"He was certainly valuable for attracting attention; that's what he was there for, obviously. Because he's Courtney Love's father, he's gonna bring people and the media out. So it was good for attracting attention, but it was probably a mistake. We got a little bit too associated with Hank Harrison. In retrospect I don't know if I'd do it again."
Altogether, the book succeeds in presenting its case. Most facts presented are immutable, and those that aren't completely verifiable are treated as such, with criticism from all sides being presented.
The case is a fascinating mystery, made all the more intriguing by the notoriety of its subjects. And despite the authors' association with sources of questionable character, their conclusion is undeniably logical: that the case should be reopened and reexamined by an outside law enforcement agency. This is still far from happening.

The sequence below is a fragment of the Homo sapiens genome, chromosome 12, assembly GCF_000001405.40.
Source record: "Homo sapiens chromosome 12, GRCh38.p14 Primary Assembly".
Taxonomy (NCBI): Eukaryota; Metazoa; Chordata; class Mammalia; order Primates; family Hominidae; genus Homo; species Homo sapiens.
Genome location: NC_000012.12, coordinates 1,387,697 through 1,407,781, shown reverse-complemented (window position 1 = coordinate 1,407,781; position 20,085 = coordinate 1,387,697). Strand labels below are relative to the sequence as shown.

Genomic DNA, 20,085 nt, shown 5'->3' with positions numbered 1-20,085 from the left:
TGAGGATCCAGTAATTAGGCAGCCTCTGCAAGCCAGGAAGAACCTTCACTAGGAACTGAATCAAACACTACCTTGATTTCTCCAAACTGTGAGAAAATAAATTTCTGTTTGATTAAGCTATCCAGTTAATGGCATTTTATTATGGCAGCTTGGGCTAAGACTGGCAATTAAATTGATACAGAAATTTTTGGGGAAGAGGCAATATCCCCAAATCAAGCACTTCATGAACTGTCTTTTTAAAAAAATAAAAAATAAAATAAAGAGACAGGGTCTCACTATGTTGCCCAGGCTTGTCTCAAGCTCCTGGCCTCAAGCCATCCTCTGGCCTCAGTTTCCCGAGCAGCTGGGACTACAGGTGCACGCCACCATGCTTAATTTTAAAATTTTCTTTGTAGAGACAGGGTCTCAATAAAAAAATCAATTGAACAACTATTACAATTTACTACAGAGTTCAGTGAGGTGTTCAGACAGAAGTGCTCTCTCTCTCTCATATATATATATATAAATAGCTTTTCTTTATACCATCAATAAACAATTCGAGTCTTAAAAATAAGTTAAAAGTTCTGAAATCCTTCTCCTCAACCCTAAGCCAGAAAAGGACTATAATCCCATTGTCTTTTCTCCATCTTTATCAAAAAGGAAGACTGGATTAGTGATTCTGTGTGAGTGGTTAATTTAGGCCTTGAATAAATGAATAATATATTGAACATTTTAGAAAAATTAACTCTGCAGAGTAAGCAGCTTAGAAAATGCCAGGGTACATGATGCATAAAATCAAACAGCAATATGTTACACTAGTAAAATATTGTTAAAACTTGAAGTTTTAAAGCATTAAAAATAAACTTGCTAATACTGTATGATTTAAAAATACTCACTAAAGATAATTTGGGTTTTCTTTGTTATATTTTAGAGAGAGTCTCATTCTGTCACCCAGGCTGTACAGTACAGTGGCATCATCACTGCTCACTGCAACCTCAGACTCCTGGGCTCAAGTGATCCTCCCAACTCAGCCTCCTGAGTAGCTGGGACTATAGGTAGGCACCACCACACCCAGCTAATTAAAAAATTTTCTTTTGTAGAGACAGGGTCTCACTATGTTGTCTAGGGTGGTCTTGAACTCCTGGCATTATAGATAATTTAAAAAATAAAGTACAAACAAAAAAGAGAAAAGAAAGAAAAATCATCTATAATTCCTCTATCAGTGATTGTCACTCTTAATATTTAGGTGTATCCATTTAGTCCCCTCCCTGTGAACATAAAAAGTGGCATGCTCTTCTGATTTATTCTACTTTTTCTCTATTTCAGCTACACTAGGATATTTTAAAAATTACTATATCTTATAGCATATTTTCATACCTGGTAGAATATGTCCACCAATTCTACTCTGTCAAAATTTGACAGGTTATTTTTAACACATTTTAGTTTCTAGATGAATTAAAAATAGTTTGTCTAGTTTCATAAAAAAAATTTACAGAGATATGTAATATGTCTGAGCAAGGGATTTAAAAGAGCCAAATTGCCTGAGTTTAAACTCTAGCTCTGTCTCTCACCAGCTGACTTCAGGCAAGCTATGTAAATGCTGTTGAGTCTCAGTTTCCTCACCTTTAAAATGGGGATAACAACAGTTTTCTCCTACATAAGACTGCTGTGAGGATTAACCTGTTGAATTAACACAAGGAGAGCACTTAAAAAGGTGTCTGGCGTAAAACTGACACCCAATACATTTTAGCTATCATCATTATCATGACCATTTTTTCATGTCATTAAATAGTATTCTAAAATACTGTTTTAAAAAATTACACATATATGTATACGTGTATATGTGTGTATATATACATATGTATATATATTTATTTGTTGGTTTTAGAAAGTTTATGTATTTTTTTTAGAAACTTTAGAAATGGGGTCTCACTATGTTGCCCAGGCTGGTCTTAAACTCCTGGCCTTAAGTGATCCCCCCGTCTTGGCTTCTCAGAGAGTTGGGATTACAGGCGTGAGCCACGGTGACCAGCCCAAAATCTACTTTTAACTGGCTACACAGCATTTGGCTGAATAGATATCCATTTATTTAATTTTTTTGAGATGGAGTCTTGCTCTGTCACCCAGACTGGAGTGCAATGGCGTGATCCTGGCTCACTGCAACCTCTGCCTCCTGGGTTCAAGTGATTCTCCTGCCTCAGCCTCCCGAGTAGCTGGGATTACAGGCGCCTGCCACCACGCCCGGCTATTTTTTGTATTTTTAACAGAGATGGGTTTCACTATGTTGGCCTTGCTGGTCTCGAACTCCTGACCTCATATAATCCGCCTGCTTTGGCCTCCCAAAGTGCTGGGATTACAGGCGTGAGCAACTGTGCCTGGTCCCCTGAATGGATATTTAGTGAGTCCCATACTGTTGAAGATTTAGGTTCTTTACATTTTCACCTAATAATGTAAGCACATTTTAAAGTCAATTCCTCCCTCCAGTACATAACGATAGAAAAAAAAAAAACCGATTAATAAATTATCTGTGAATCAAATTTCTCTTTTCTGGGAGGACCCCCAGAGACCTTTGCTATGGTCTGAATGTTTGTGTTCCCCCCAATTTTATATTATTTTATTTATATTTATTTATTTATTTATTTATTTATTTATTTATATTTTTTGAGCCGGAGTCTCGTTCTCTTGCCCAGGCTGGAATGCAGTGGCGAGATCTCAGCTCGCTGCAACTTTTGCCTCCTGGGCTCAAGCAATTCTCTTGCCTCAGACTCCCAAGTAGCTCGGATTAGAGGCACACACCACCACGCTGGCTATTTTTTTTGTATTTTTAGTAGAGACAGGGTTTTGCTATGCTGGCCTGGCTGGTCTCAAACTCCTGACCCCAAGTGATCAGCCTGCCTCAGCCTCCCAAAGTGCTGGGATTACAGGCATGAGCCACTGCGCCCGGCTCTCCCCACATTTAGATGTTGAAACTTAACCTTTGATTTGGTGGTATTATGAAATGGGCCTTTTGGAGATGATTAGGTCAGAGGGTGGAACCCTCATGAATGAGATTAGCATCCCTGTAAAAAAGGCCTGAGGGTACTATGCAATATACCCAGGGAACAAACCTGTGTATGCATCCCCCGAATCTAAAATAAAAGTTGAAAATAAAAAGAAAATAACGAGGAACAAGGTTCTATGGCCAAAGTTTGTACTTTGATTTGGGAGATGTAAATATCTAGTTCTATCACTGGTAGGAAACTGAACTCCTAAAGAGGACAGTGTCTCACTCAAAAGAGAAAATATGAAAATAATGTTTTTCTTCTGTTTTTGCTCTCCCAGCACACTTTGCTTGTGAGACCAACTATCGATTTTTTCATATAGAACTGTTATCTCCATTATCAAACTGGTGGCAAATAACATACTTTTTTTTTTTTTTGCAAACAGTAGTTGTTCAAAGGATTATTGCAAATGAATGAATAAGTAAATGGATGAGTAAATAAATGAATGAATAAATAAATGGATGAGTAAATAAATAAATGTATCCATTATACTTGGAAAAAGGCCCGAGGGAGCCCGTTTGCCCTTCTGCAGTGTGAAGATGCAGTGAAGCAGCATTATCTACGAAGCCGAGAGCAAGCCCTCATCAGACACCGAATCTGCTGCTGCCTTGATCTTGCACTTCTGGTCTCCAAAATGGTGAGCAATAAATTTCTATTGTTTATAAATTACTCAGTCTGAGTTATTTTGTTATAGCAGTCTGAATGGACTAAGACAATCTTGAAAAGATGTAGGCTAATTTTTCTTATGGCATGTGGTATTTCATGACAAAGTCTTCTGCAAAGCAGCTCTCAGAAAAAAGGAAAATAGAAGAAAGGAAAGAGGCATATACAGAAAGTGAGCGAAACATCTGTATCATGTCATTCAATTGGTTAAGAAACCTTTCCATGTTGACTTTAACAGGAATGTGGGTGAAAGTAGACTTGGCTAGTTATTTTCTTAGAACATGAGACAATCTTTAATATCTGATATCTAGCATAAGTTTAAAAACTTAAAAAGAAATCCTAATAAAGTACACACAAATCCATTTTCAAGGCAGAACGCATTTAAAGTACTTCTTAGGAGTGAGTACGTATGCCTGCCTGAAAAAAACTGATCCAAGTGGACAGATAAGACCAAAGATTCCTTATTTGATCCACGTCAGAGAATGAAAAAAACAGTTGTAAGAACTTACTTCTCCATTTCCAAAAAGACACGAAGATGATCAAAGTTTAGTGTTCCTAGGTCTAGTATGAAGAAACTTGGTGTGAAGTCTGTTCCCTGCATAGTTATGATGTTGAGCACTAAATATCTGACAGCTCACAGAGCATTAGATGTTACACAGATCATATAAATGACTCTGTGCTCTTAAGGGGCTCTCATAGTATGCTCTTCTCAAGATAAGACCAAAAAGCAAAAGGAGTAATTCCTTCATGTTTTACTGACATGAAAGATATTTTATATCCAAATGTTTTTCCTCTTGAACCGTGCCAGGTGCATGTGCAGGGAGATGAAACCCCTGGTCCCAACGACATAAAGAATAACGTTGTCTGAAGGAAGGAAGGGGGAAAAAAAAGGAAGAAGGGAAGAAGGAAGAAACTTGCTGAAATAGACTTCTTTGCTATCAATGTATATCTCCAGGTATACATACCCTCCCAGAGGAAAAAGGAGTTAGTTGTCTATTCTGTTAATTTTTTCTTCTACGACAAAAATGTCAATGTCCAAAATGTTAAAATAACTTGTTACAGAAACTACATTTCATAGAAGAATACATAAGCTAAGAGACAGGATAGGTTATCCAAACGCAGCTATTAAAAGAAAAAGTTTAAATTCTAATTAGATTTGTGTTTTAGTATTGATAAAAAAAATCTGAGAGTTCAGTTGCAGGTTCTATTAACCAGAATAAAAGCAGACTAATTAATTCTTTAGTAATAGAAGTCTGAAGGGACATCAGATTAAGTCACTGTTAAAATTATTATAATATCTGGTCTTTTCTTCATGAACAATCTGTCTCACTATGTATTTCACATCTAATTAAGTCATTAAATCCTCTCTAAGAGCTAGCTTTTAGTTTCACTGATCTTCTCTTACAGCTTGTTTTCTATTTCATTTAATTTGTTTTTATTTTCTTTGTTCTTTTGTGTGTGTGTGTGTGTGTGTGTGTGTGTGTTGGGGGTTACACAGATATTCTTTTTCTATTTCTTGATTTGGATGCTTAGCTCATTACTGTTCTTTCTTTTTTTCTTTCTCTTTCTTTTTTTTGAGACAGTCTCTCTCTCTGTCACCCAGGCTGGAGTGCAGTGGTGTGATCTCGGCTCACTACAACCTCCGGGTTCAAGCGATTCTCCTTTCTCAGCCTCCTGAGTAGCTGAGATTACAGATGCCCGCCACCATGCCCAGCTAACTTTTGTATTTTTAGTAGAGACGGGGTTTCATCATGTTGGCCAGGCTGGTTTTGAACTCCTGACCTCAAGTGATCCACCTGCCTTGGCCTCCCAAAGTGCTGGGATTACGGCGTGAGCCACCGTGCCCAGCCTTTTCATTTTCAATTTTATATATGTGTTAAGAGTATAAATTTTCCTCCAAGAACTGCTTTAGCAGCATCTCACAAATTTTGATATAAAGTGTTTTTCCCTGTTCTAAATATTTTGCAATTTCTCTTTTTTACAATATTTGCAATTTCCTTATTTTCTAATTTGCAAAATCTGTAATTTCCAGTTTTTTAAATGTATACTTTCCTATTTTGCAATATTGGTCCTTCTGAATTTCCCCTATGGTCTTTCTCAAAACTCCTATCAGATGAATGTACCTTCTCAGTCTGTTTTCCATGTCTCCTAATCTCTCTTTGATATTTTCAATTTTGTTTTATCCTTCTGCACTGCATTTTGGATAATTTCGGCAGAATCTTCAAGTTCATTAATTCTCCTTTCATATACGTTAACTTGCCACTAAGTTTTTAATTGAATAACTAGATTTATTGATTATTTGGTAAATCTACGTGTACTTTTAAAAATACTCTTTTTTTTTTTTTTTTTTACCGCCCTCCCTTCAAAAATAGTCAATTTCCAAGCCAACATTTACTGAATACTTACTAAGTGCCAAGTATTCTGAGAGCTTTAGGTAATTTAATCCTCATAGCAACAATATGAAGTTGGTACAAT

Reactions to Who Killed Kurt Cobain? have been generally positive, even from Courtney Love's camp. "Actually what's happened is quite interesting," Wallace says, "because I think at the time we were having all those problems, when Courtney was coming after us and sending her goons to find out what we had, they were very worried, they didn't know what we were doing. They wanted the manuscripts, that's what this guy [lawyer-investigator Jack Palladino] was demanding. Now that it's come out and they've been able to read it, I think they realize that it's a lot more fair than they expected.
"We haven't gotten any death threats or legal threats or anything like that." No death threats. That may be the ultimate endorsement when dealing with Courtney Love.
Contact Brendan Kelley at his online address: [email protected]